The Algona Upper Des Moines from Algona, Iowa on August 15, 1967 · Page 11
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The Algona Upper Des Moines from Algona, Iowa · Page 11

Algona, Iowa
Issue Date:
Tuesday, August 15, 1967
Page 11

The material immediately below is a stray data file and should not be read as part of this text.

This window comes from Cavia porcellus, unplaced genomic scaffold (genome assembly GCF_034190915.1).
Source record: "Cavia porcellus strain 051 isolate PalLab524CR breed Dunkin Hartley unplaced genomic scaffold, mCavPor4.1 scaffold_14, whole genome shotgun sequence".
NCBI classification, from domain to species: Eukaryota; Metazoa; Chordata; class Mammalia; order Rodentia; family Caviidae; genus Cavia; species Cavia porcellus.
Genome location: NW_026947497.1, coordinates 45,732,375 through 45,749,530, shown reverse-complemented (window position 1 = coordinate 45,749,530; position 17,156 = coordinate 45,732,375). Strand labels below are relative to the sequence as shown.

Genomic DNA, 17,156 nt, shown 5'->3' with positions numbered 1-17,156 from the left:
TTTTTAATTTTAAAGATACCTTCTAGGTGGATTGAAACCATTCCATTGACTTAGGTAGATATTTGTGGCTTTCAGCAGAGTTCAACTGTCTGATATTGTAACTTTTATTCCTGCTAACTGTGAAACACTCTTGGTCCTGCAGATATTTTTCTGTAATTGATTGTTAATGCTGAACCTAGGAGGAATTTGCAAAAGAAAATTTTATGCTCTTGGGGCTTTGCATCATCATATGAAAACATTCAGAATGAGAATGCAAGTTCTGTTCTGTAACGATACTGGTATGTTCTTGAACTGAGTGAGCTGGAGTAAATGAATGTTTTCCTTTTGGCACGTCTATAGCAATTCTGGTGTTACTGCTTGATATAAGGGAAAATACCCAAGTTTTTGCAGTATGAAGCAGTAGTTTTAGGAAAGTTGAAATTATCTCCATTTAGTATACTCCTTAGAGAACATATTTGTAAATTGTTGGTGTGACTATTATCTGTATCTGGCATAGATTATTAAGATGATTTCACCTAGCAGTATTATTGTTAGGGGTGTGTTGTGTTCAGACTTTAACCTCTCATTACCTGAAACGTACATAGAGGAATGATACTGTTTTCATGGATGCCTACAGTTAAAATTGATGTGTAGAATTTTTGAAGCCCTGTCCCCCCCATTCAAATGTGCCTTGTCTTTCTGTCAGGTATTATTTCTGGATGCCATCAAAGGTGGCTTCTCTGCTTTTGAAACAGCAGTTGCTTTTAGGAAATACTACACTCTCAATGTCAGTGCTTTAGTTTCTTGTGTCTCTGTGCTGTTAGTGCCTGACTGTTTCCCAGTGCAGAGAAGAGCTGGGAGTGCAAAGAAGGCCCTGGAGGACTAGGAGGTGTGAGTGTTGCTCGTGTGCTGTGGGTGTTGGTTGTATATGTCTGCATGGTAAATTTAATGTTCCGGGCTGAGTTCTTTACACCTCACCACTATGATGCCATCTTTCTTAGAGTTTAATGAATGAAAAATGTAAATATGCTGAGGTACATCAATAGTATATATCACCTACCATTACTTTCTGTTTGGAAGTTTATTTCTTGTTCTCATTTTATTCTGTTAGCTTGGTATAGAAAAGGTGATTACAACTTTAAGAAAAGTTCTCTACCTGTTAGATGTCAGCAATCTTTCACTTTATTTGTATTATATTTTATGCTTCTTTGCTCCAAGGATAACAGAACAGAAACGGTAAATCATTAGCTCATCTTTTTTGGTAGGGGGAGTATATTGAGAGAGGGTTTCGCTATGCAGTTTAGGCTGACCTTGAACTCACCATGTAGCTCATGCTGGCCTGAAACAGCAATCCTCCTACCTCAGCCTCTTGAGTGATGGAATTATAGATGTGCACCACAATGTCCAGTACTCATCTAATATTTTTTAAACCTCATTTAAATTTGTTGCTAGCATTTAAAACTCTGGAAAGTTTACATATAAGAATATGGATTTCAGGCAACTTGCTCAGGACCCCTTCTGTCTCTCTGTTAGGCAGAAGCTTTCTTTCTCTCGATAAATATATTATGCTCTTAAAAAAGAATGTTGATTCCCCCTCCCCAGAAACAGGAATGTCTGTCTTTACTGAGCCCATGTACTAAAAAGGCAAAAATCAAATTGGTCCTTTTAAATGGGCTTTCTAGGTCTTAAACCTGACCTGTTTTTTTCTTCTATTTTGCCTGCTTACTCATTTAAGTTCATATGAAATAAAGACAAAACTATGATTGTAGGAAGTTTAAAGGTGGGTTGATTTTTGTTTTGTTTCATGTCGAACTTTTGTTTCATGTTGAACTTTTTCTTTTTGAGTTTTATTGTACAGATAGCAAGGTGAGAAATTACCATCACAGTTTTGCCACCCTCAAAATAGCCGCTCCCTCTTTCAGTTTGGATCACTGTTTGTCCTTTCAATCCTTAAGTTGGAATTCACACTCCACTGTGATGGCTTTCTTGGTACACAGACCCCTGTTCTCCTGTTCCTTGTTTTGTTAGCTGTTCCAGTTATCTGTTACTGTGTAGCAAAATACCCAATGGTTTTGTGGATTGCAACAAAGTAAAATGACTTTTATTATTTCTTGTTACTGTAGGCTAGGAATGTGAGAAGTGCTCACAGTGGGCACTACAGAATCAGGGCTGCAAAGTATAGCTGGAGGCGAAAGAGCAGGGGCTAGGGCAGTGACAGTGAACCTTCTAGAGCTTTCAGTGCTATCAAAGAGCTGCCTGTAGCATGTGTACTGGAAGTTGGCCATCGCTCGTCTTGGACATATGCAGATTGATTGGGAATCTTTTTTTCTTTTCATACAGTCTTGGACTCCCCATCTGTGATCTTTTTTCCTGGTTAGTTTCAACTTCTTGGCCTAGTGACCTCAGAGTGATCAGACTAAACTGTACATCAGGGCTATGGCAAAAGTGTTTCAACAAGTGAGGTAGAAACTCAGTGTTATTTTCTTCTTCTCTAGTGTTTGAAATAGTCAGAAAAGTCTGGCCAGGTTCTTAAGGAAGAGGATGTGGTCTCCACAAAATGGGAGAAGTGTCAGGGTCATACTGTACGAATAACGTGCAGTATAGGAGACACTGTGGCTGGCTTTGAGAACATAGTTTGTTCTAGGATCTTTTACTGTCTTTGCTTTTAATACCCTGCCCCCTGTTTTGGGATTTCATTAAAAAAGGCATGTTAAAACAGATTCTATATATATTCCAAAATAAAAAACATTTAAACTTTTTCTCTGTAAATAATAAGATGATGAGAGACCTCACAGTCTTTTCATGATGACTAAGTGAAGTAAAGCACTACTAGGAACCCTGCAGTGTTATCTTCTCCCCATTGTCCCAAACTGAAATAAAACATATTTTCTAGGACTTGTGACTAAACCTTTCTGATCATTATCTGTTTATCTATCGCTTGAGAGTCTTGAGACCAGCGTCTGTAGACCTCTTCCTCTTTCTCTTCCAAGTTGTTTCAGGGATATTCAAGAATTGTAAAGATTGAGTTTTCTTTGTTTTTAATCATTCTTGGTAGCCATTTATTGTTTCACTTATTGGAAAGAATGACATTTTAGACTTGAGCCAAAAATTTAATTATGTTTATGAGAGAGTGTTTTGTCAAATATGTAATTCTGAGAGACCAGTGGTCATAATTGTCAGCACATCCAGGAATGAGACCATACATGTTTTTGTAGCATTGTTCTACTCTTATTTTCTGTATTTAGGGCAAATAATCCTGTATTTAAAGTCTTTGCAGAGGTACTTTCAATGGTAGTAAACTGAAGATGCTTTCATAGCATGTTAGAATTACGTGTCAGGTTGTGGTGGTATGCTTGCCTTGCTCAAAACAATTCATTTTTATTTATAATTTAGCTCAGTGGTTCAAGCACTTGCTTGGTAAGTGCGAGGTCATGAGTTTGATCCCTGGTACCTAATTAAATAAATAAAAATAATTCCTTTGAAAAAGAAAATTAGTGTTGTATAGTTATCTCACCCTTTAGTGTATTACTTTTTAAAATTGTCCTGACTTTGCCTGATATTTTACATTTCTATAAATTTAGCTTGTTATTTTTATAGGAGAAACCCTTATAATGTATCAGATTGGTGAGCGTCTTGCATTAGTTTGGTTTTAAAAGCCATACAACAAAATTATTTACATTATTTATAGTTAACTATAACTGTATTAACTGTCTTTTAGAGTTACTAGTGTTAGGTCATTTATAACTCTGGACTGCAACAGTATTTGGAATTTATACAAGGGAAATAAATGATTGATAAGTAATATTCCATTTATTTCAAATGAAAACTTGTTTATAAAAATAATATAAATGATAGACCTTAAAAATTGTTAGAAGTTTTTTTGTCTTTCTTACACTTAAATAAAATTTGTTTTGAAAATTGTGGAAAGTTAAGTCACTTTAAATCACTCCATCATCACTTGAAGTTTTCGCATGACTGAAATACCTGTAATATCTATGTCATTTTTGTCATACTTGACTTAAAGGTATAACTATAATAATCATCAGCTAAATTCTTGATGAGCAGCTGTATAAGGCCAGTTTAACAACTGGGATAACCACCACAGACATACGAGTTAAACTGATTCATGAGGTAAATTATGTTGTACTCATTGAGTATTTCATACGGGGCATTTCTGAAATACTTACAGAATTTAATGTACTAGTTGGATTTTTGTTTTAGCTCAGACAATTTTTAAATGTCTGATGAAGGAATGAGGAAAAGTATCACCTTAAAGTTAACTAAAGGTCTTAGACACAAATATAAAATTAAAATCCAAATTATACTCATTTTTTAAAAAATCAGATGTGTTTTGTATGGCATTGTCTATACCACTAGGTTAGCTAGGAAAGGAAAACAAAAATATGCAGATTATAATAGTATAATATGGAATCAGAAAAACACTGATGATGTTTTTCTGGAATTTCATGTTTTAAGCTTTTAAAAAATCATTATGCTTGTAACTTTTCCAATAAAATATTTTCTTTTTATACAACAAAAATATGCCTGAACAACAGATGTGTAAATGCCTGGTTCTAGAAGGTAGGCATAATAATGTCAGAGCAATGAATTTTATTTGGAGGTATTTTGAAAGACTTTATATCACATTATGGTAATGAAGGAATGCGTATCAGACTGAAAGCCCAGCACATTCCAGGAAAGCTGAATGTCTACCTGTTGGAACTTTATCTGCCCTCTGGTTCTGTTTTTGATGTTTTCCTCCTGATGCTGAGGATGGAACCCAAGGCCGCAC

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6-Algona (la.) Upper Des Moinei Tuesday, Aug. 15, 1967 10 In County Get More Than $ 10,000, Farm Plan A number of farmersand farming interests in this area were listed recently in an official government publication as recipients of $10,000 or more from various federal farm programs last year. It was also announced that no less than 465 lowans received in excess of that amount in 1966. Heading the list for Kossuth is Virgil Blomster, Swea City, $21,814, with Patterson Land and Livestock, Burt, next with $16,462 and Mullins HybredCorn Co., Corwith, third at $14,814. Others topping $10,000 were Berkness Bros., Armstrong, $13, 128; Berl Priebe, Algona, $12,961; Frank Rotterman, Elmore, $12,318; John Dreesman, Algona, $12,150; Richard CC Green, Swea City, $11,535; Leo H. Guerdet, Armstrong, $11,225; and Herbert Jensen, Buffalo Center, $11,030. Largest recipient in Iowa was the Amana Society, $155,000, while several other large interests and individual operators received huge amounts as a result of participation in federal programs. Wheat Growers 5 Million Bu. Notified Of Barley Rules Wheat producers desiring to substitute that grain for production on barley base acreage can do so for the 1968 crop, it was announced recently by the U. S. Department of Agriculture. Barley will not be in the feed grain diversion program next season. Consequently no diversion from the barley base acreage will be required of wheat producers requesting the establishment of a barley base for the purpose of growing wheat on such acreage. All barley producers will be eligible for barley price support regardless of acreage planted, however. The level of loan price-support will be announced later. Major operating provisions of the 1968 wheat program were announced July 7. The barley provisions are being made known at this time so winter wheat producers can have ample time to make cropping plans. About half of the U. S. barley acreage is fall-seeded. Use of the substitution provisions between barley and wheat cropland will result in increased flexibility for grain growers. Producers requesting establishment of a barley base (or an oats/rye base as previously announced for the wheat program) will need to participate in the 1968 feed grain program if there is a corn or a sorghum base established for the farm. In 1968, corn and sorghum cannot be produced on barley or oats/ rye bases, but barley and oats/ rye can be grown on wheat allotment acreage and on corn-grain sorghum base acreage. More Info On Wheat Program While there will be no wheat diversion in 1968 the wheat program is still a compact between government and farmers with each participating farmer doing certain things to qualify for wheat marketing certificates and price- support loans, R. L Anderson, chairman, Agricultural Stabilization and Conservation county committee, pointed out today. Domestic marketing certificates for the 1968 wheat crop will be valued at the difference between full wheat parity, and the national average $1.25 price- support loan value. (The value of 1967-crop certificates is $1.36 per bushel.) The 1968 certificates will be issued on the projected production of 40 percent of the farm allotment; the loans will be available on all the wheat produced on a participating farm. Of Corn Under Price Support Corn from the 1966 crop placed under price-support loan by farmers in Kossuth county totaled 5,102,323 bushels through June 30, according to the ASCS office. This compares with the 3,753,000 bushels from the 1965 crop put under loan as of the same date a year ago. Producers of corn had until June 30 to make applications for price-support loans for which the maturity date was July 31, 1967. In addition, farmers who have 1966 corn or soybeans on their farms which are not under Commodity Credit Corp. loan may obtain a loan for reseal purposes and also storage payments beginning Aug. 1 by applying at ASCS county offices by Sept. 30 and requesting to reseal the commodity for the 1967-68 storage year. Corn loans are available to farmers who participated in the 1966 Feed Grain program and soybean loans are available to all farmers. Loans had been repaid on 3,377,626 bushels of the 1966- crop corn put under loan, leaving 3,724,695 bushels still under loan. Nationally, 1966-crop corn placed under price-support loan through June totaled 242 million bushels - less than 6 percent of the total crop of 4,103 million bushels. This compares with 213 million bushels from the 1965 crop put under loan as of the same date a year ago. Of the 1966-crop total, loans had been repaid on 39.8 million bushels, leaving about 202.6 million bushels still under loan. 8.6 Million Bu. Crops To The Far East Purchase authorizations for more than 8.6 million bushels of wheat and corn have recently been issued by the U. S. Department of Agriculture to India, Pakistan and Korea, according to reports received by the ASCS county office. All are authorized under the Food for Freedom Law under local currency sections of the agreements with the three countries. All grain for these exports will be obtained from free stocks by private U. S. traders. Another recent purchase authorization is for 50,000 metric tons of cottonseed oil and/or soybean oil to India. Delivery periods range from July 17 through Dec. 31. People From Area Visit Chemical Co. Farmers Chemical Co. was host Aug. 8 to a group of 10 ladies and 18 men from Livermore, representing the Farmers Co-op Elevator Company there. Earl E. Surratt, Farmland Industries fieldman, was in charge of the group and made the tour arrangements. A complete list of the visitors follows: Mr. and Mrs. Ivan Fredericksen, Julius Becker, Mr. and Mrs. Marvin Reding, Leo Bormann, James Hilbert, Mr. and Mrs. Robert Foley, Ivan M. Tellier, Mr. and Mrs. Kasper L. Kohlhaas, Mr. and Mrs. Herbert A. Kaiser, Mr. and Mrs. Raymond Graaf, Fred Gugisburg, Mr. and Mrs. Joseph A. Becker, Raymond A. Kramer, Howard Bormann, Mr. and Mrs. John N. Galey, Richard Thompson and Mr. and Mrs. BUI Wilson. mmKSiMBKWMPWMHnsiWtviMnviMcv! mini i M u i FARM PAGE THIS ONE GOBBLES HAY AND EAR CORN Just as Fast as You Can Feed it. BRADY GRINDER-MIXER Feeders asked for a better grinder-mixer, one to perform at high volume without "spoon feeding." Brady built it—Built it like the custom feed rigs to take the toughest abuse, day-in, day-out. That's why the switch has been to Brady. 10'Auger swings 180" . . . delivers into a silo up to 50' high, merely by adding pipe. See it today at BUSCHER BROS. Still Time To Nominate For ASCS Election R. L Anderson, chairman of the ASC county committee, reminded farmers in Kossuth county today that they could nominate eligible farmers for election to township ASC committees. A petition signed by six eligible voters in the community and filed in the county office by Friday, August. 25 will nominate candidates for committee service. Any local resident who is eligible to take part in Agricultural Stabilization and Conservation Service farm programs is eligible to vote in community committee elections and is also eligible to hold office as a committeeman. The election will be held Sept 9 at polling places which will be announced later. Each community election will choose three community committeemen and two alternates. The regular members elected will serve as delegates to the county convention, where farmers will be elected to fill vacancies on the ASC county committee. Wesley 4-H The August meeting of the Wesley Boys 4-H club was held Aug. 9 at the John Muehe home, Wesley. The meeting was brought to order by John Kiley, president. Fledge to the American flag was led by Roger Muehe. Roll call, why I like the Fair, was answered by 15 members. Secretary's report of the last meeting was given by Duane Kunkel. Terry Martinek's treasurer's report showed a balance of $31.40. Members and families are to meet in front of the Little Red schoolhouse at noon Aug. 16 for a pot-luck dinner. -Demonstrations by Tony, Mark and Roger Muehe, were all on physical fitness. A 136-pound opal found in Australia is the largest known opal in the world. IMPLEMENT J015 NORTH MAIN ALGONA SPRAYING Aerial or Hi-Boy -BOOK NOW- (•••••••••••••••••••••••••••••••••••••••M SEE YOU AT THE KOSSUTH COUNTY FAIR ALGONA, IOWA ••••••••••••••••••MM1IMI CUSTOM FARM SERVICES, INC. TITONKA, IOWA CORWITH, IOWA Phil Pfeffer Jerry Krause Phone 928-2610 Phone 583-2392 BODE, IOWA Bill Langston " Phone 379-1682